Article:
Guerrilla Marketing London

Guerrilla marketing is the term used to describe unconventional promotional activities, usually performed on a low budget. Guerrilla marketing doesn't rely on large budgets but instead on time, energy, creativity and initiative. To learn more and to find guerilla marketers in your area, check the local listings and information below.

Out Promotions
020 78338066
62 Argyle Street
London

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Clark Mckay & Warpole
020 79273600
90 Tottenham Court Road
London

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Selbourne & Belcham
020 78365655
50 Long Acre
London

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Odd Advertising Services
020 76631790
159-173 St. John Street
London

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Crafthouse Production Ltd
020 72518617
88 Goswell Road
London

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Walk Don?T Walk
020 72407420
30 Wellington Street
London

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Desbrow Thompson Chaffe Marketing Advertising & Design
020 72535040
1-2 Faulkners Alley
London

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David Wood & Associates
020 78333222
Premier House
London

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Mct Interpublic
020 70827000
110 St. Martin'S Lane
London

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Grounds Morris
020 75392754
69 Monmouth Street
London

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Guerrilla Marketing

Guerrilla marketing is the term used to describe unconventional promotional activities, usually performed on a low budget. Guerrilla marketing doesn’t rely on large budgets but instead on time, energy, creativity and initiative.

Small businesses are ideally positioned to take advantage of this type of marketing.

Guerrilla marketers must be flexible and able to make quick decisions - traits that all small businesses should have. The media also responds much more favourably to stories based around small businesses, and it is the extent of this subsequent publicity that often determines the success of guerilla marketing.

The Value of Creativity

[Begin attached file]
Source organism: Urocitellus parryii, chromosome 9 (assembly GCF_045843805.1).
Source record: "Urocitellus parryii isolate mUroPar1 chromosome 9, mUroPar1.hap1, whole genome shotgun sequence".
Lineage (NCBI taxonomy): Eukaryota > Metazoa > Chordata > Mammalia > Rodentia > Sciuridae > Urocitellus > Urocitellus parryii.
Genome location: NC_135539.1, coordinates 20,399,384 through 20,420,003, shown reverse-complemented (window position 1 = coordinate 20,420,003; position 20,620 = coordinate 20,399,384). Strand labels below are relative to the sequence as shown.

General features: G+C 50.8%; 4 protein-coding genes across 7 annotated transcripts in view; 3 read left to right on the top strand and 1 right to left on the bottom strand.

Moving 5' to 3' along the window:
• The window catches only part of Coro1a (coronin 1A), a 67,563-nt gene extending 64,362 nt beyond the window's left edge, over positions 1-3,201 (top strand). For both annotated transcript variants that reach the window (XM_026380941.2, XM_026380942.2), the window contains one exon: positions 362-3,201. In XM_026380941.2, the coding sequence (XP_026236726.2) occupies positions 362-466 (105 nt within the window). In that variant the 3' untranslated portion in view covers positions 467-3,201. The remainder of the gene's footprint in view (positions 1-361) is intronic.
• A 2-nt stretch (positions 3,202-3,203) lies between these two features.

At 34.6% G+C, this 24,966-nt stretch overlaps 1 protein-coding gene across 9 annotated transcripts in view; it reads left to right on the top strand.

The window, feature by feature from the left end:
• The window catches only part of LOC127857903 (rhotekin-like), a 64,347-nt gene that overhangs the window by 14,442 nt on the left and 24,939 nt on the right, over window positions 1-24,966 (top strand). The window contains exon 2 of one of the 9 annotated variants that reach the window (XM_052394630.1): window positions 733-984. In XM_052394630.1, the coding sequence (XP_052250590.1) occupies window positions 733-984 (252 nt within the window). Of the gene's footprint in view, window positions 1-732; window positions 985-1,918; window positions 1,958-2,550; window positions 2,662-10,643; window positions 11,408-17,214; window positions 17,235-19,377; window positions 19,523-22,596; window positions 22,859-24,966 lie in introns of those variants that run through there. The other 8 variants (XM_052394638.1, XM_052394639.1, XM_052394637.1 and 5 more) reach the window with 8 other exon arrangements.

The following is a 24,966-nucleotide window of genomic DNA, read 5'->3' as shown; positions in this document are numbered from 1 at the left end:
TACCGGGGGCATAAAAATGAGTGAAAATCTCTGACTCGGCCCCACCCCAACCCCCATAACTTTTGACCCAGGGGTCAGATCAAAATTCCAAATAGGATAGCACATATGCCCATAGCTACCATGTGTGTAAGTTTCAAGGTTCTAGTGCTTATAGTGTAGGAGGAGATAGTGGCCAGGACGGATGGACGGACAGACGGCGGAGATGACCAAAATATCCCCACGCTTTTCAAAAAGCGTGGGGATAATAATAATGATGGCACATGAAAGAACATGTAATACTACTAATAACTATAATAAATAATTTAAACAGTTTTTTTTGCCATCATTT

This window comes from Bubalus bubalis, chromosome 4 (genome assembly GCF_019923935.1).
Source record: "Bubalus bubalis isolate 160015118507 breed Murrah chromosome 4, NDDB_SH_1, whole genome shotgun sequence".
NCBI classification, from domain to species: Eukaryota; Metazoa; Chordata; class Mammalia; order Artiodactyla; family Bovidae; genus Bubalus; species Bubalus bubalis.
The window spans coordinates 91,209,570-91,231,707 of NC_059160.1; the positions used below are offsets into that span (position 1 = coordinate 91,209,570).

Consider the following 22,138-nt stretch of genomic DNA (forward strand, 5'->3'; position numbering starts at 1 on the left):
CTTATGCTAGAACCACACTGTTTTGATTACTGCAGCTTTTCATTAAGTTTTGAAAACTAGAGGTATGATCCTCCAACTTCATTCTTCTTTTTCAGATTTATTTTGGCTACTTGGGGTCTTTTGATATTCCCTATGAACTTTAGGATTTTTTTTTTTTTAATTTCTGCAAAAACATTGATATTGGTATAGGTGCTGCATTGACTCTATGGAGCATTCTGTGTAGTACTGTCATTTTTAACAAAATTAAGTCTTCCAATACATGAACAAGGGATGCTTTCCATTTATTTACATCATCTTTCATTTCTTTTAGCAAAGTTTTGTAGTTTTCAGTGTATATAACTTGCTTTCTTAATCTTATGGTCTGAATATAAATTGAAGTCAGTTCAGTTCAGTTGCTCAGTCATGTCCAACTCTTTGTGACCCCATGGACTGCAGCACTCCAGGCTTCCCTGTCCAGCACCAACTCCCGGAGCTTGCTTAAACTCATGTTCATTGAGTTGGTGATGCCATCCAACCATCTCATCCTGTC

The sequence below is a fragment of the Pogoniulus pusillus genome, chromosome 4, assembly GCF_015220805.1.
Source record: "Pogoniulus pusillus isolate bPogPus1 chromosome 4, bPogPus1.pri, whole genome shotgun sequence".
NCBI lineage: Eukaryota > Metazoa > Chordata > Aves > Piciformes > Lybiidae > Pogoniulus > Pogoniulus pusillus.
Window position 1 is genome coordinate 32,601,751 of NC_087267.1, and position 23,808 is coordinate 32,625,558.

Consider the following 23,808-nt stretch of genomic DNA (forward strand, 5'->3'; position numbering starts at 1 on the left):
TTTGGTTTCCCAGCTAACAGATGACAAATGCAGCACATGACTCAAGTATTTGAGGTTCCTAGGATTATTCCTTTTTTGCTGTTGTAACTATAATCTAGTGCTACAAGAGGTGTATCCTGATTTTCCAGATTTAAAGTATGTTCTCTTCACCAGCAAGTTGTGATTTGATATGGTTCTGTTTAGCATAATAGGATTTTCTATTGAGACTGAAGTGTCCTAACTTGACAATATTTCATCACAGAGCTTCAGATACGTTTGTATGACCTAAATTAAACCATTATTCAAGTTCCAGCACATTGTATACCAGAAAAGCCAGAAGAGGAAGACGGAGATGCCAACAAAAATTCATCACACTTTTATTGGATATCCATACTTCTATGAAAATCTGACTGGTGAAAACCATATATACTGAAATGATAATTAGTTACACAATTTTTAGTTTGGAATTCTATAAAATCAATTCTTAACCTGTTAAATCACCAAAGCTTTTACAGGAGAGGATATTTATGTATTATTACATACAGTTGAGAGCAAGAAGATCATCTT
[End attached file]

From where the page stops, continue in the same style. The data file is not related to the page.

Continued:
People are bombarded with over 3,000 product messages every single day. Companies are increasingly resorting to guerrilla marketing to overcome this, but to be a resounding success real creativity is required.

One tactic is to think of what attracts attention and then use that as the basis of your marketing idea.

Consider the case on Sonic Driveln Restaurants. They placed branded magnetic cups on the top of cars, giving the impression that the driver forgot to pick up his drink when driving off. This stunt received widespread publicity, created word of mouth, and dramatically raised peoples’ awareness of the restaurant.

Retailers can hold contests or competitions to get people talking. Unusual competitions such as guess the number of flowers or what time will the thousandth visitor enter the store can work well. To capitalise on the success of a campaign retailers should capture the contact details of visitors, possibly through the use of a guest book. This also applies to web retailers.

Why not send your customers a card wishing them a happy August 12th for example. The day doesn’t mean anything but people love to receive a gift whatever the reason and you can be sure they’ll mention it to their friends.

You could even take it one step further and send out a greetings card for the wrong day, following it up with a PR campaign mentioning how your company committed a PR blunder by getting the dates wrong.

Darren Paul, managing director of Night Agency, does have a few words of warning:

"The field of guerrilla marketing is similar to advertising. There's good and bad marketing. There's good and bad execution. And there are negative case studies of companies crossing the line."

One high profile example occurred in 2001 when IBM spray-painted "Peace, Love and Linux" on San Francisco streets. The result? A fine of $120,000 imposed by the local government.

To avoid the risk of going too far you could always just announce your intentions but never follow them through.

Acclaim Entertainment, a video game maker, announced its intention to promote its new game release by installing billboard ads at bus shelters which had fake blood seeping out of them. They never went ahead with the promotion and it’s questionable whether ...

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